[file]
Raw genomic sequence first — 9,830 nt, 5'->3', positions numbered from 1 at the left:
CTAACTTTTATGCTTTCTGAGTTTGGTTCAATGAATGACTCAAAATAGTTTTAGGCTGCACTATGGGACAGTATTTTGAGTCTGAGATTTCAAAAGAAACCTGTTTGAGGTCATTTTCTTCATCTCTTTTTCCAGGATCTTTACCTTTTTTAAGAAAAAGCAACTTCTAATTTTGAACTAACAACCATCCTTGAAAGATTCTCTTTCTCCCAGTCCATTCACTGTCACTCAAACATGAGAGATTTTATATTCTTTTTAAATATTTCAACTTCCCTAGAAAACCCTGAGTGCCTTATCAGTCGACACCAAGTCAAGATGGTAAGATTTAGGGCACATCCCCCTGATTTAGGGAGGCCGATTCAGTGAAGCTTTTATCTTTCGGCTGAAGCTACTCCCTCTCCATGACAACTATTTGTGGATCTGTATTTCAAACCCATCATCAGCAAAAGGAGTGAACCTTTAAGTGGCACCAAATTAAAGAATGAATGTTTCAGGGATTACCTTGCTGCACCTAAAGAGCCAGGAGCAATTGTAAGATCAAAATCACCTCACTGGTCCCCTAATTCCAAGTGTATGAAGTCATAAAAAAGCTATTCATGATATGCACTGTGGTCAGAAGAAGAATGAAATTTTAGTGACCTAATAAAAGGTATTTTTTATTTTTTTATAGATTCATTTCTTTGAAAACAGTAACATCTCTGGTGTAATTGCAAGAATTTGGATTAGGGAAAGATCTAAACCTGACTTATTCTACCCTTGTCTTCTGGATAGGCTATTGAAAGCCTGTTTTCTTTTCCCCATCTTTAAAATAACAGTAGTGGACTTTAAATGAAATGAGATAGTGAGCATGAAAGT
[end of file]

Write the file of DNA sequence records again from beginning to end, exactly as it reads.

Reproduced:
Raw genomic sequence first — 9,830 nt, 5'->3', positions numbered from 1 at the left:
CTAACTTTTATGCTTTCTGAGTTTGGTTCAATGAATGACTCAAAATAGTTTTAGGCTGCACTATGGGACAGTATTTTGAGTCTGAGATTTCAAAAGAAACCTGTTTGAGGTCATTTTCTTCATCTCTTTTTCCAGGATCTTTACCTTTTTTAAGAAAAAGCAACTTCTAATTTTGAACTAACAACCATCCTTGAAAGATTCTCTTTCTCCCAGTCCATTCACTGTCACTCAAACATGAGAGATTTTATATTCTTTTTAAATATTTCAACTTCCCTAGAAAACCCTGAGTGCCTTATCAGTCGACACCAAGTCAAGATGGTAAGATTTAGGGCACATCCCCCTGATTTAGGGAGGCCGATTCAGTGAAGCTTTTATCTTTCGGCTGAAGCTACTCCCTCTCCATGACAACTATTTGTGGATCTGTATTTCAAACCCATCATCAGCAAAAGGAGTGAACCTTTAAGTGGCACCAAATTAAAGAATGAATGTTTCAGGGATTACCTTGCTGCACCTAAAGAGCCAGGAGCAATTGTAAGATCAAAATCACCTCACTGGTCCCCTAATTCCAAGTGTATGAAGTCATAAAAAAGCTATTCATGATATGCACTGTGGTCAGAAGAAGAATGAAATTTTAGTGACCTAATAAAAGGTATTTTTTATTTTTTTATAGATTCATTTCTTTGAAAACAGTAACATCTCTGGTGTAATTGCAAGAATTTGGATTAGGGAAAGATCTAAACCTGACTTATTCTACCCTTGTCTTCTGGATAGGCTATTGAAAGCCTGTTTTCTTTTCCCCATCTTTAAAATAACAGTAGTGGACTTTAAATGAAATGAGATAGTGAGCATGAAAGT